Notice the status for the Runbook is now “Published”. Click “Link to schedule”.

Since this is a new Automation Account I don’t have any schedules yet.
Click “Link a schedule to your runbook”, click “Create a new schedule”.
Name the schedule, select a time to run (note: this must be at least 5 minutes into the future to be valid), select a timezone that matches the shared calendar’s time zone, and set the schedule to be recurring.
Since schedules cannot run more often than once an hour, we’ll need to create multiple schedules to run once an hour and link those to the Runbook as well.
Click “Create” to create and link the schedule.

Click “Parameters and run settings” and enter the parameter values just as you did when running the script in the “Test pane”. Note that you can tell the script to process multiple calendars by entering them comma separated in the Calendars parameter.
Click “OK” to accept the parameters and click “OK” again to assign the schedule to the runbook.

Repeat the schedule linking and creation steps if you need the Runbook to process the shared calendars more often than once an hour.
Here I created four schedules effectively running the Runbook every 15 minutes.

If you want to see how your schedules are doing, you can go back to the Runbook anytime and see the associated jobs.

Clicking on a job entry will show you details for that job. You can see what parameters are used (Application Secret exposed!), the job’s output as we’ve seen it in the Test pane, and any errors or warnings.

And that’s it. Let’s review the requirements for this solution:

  • Developers need to stop and start VMs to make them available when needed.
    Stopping and starting VMs happens based on calendar events in a calendar to which the developers have appropriate rights. Requirement met.
  • The solution must be easily accessible for the developers.
    Since the developers work with Outlook and can manage the events in the calendar using a familiar application, this requirement is met.
  • Extra education or learning-curve must be kept to a minimum.
    Outlook is a familiar application. The developers do not need to use the Azure Portal or any other extra tooling to use the solution. Requirement met.
  • Developers’ rights in the Azure Subscription and its resources must be kept to a minimum.
    With the solution the developers do not need any roles or rights in the Azure Subscription at all. Requirement met.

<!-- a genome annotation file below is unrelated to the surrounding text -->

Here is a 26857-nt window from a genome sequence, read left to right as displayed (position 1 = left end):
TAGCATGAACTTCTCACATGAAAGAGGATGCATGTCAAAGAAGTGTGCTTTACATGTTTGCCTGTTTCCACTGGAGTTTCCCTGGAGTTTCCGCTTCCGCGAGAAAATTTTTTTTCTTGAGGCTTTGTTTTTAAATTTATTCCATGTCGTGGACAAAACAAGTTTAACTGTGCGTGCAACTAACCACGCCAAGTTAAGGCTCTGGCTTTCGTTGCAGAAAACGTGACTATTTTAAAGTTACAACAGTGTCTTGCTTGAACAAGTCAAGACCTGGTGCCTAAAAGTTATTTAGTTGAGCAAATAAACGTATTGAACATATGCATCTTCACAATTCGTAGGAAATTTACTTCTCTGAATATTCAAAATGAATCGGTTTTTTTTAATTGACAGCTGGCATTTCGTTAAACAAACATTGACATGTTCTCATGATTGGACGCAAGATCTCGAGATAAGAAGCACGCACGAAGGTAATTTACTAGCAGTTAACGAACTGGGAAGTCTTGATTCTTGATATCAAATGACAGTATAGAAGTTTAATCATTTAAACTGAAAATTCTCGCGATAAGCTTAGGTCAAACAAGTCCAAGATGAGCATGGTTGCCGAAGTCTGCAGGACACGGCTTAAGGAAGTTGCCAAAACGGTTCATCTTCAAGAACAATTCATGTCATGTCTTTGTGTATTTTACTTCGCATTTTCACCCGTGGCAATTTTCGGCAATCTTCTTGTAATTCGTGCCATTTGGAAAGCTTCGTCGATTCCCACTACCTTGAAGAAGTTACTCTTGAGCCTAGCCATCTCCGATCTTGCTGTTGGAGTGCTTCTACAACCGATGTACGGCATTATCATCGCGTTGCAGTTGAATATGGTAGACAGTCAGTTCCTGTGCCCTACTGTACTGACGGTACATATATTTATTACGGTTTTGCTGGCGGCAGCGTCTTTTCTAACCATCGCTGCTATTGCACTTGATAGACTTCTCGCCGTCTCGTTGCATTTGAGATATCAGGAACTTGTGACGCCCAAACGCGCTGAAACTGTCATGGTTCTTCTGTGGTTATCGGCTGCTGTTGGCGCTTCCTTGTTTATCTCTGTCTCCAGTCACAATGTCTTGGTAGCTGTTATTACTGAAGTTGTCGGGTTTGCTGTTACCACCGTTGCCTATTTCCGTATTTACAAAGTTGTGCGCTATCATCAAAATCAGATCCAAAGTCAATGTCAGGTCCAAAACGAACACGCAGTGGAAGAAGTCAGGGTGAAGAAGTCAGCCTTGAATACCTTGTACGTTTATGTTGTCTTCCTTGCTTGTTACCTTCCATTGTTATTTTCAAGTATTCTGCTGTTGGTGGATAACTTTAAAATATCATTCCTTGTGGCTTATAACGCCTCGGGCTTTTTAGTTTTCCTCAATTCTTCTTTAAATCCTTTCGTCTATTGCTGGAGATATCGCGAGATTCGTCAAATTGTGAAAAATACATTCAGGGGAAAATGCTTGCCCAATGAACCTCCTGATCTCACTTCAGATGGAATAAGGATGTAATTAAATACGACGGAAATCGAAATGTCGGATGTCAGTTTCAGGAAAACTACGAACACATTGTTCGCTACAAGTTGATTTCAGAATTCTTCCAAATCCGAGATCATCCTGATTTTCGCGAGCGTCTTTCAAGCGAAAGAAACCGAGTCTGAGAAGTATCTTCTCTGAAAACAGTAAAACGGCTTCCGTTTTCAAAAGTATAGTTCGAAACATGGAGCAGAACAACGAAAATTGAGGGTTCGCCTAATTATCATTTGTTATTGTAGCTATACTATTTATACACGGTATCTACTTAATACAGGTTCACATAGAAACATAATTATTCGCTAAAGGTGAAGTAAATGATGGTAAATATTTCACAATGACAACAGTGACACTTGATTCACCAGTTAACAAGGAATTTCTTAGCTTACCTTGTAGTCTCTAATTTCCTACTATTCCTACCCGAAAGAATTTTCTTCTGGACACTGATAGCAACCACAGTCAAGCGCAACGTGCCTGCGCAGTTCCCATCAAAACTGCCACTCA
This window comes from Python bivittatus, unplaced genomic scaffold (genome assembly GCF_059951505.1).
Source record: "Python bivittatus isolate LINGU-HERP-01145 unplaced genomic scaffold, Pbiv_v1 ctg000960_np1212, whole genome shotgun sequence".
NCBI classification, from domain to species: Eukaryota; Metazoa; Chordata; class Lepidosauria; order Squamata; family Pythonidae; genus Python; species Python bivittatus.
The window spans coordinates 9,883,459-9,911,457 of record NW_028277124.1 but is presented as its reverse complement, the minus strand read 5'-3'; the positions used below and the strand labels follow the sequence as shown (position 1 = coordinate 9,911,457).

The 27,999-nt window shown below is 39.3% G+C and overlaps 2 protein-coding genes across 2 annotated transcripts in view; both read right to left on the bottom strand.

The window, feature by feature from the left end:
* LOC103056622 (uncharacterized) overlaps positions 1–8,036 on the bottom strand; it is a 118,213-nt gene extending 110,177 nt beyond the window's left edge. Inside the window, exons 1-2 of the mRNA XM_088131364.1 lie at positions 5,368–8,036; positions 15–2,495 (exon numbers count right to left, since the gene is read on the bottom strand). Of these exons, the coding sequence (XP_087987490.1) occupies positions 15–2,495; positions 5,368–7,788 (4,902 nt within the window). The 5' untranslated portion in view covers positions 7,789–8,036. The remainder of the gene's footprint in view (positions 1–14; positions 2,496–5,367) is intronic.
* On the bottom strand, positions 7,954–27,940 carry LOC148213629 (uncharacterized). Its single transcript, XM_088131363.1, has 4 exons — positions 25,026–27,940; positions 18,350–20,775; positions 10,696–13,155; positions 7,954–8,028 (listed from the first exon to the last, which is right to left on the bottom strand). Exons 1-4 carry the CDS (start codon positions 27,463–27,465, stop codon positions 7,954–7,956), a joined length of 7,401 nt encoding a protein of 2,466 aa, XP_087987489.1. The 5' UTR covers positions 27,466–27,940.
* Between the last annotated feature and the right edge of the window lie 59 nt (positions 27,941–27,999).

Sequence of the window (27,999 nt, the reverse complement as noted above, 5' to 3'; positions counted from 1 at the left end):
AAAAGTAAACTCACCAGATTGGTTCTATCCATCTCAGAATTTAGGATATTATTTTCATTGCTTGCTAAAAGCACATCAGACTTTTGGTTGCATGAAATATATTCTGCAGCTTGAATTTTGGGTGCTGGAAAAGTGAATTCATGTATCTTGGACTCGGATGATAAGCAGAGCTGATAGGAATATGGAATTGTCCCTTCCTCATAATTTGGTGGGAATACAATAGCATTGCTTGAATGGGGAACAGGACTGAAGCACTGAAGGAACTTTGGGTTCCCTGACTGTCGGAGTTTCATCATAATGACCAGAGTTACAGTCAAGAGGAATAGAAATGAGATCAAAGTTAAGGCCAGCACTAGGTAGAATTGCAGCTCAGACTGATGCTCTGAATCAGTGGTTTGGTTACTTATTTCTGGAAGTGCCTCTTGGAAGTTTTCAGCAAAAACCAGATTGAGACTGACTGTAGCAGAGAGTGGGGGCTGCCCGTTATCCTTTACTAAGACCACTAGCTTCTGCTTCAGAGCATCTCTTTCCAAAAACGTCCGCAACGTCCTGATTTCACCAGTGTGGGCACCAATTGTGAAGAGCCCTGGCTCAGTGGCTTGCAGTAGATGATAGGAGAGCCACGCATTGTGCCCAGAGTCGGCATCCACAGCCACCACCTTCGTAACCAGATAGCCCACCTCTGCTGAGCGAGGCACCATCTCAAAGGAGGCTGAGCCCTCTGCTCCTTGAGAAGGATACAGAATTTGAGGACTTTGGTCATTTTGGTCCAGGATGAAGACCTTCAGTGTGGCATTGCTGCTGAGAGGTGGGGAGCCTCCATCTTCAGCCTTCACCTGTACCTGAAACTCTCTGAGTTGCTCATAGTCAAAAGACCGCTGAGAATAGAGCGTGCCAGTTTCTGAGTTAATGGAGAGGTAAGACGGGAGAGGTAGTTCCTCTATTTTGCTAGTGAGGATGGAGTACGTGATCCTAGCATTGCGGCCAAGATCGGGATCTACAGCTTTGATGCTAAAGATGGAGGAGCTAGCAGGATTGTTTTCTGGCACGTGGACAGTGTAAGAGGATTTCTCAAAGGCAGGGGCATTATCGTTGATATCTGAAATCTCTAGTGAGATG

• The solution must be secure.
    We’re leveraging Azure Active directory and Azure services. They’re secure, ergo this solution is secure. By tagging VMs with the corresponding shared calendars and assigning appropriate rights to the calendar, using the solution is secure as well. Requirement met.
  • The solution must be manageable by the developers themselves.
    Delegate control of the shared calendar equals delegating control to the developers. The calendar events determine the VM’s state. The developers can create, edit, and delete events. Requirement met.
  • If money can be saved, please do so.
    This solution requires no extra software, and no extra Office 365 licenses. Since we’re using Azure Automation to host and run the PowerShell script, we don’t need an extra VM or on-premises resources to run the script. Requirement met.

All requirements are met. Great solution. Fun build.

Things to consider when using this solution:

  • The Run As account that was created automatically granted the “Contributor” Role on the subscription level. Consider creating a new role that only has permissions to change a VM’s state and assigning that role to the Run As account opposed to the “Contributor” Role.
  • There’s no error handling whatsoever in the PowerShell script. Consider handling errors and maybe even notify someone or something that the script errored out.
  • Sometimes a runbook can end up being queued for several minutes before running. Effectively this could entail that a VM starts or stops several minutes later than the event in the shared calendar would have you believe.
  • This solution works with Shared Mailbox Calendars, Equipment Mailbox Calendars, and User Mailbox Calendars. It will not work (as of writing) with Group Calendars and Teams Calendars. The reason being that you cannot assign the Graph permissions for reading events in those types of calendars to the registered application.




25+ years experience in Microsoft powered environments. Enjoy automating stuff using powershell. In my free time (hah! as if there is any) I used to hunt achievements and gamerscore on anything Xbox Live enabled (Windows Mobile, Windows 8, Windows 10, Xbox 360 and Xbox One). Recently I picked up my Lego addiction again.

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Posted in Automation, Azure, Powershell, Step-by-Step guide
8 comments on “Stop and Start Azure VMs using an Office 365 Calendar
  1. Ramsy Lowes says:

    Great effort and work Arjan. Very nice. Thank you!!!

  2. […] Stop and Start Azure VMs using an Office 365 Calendar Check out this awesome solution for Arjan to help you save time and money by using an Office 365 Calendar to control when your VMs should power on and off. […]

  3. tachytelic says:

    A brilliant and imaginative solution – well done.

  4. RC says:

    Is it possible to use this solution to start and stop vms (on domain B) with users, office 365 account and credentials of (domain A)

    • Arjan Mensch says:

      Hi RC,
      If domain A invites a guest account from B into the azure ad and a role is granted to the guest account for stopping and starting vms, I don’t see why not.

      • sac01 says:

        could you provide details how to achieve this ?
        i’ve also tried without any success by selecting the option “accounts in any organizational directory” when registering the application.

      • sac01 says:

        Hi Arjan,
        to clarify, i am able to startup & shutdown the VMs if i hard code the script.
        i get an access denied when reading the calendar information(# Run Graph API query section)
        i’ve also tried without any success by selecting the option “accounts in any organizational directory” when registering the application.

        the Office 365 mailboxes are in a separate subscription then the ones azure is running in.

      • Arjan Mensch says:

        Hi Rc,
        In that situation, I don’t think the script is going to run. The runas account needs access to the tenant with the mailboxes. You can’t invite the runas account into that tenant.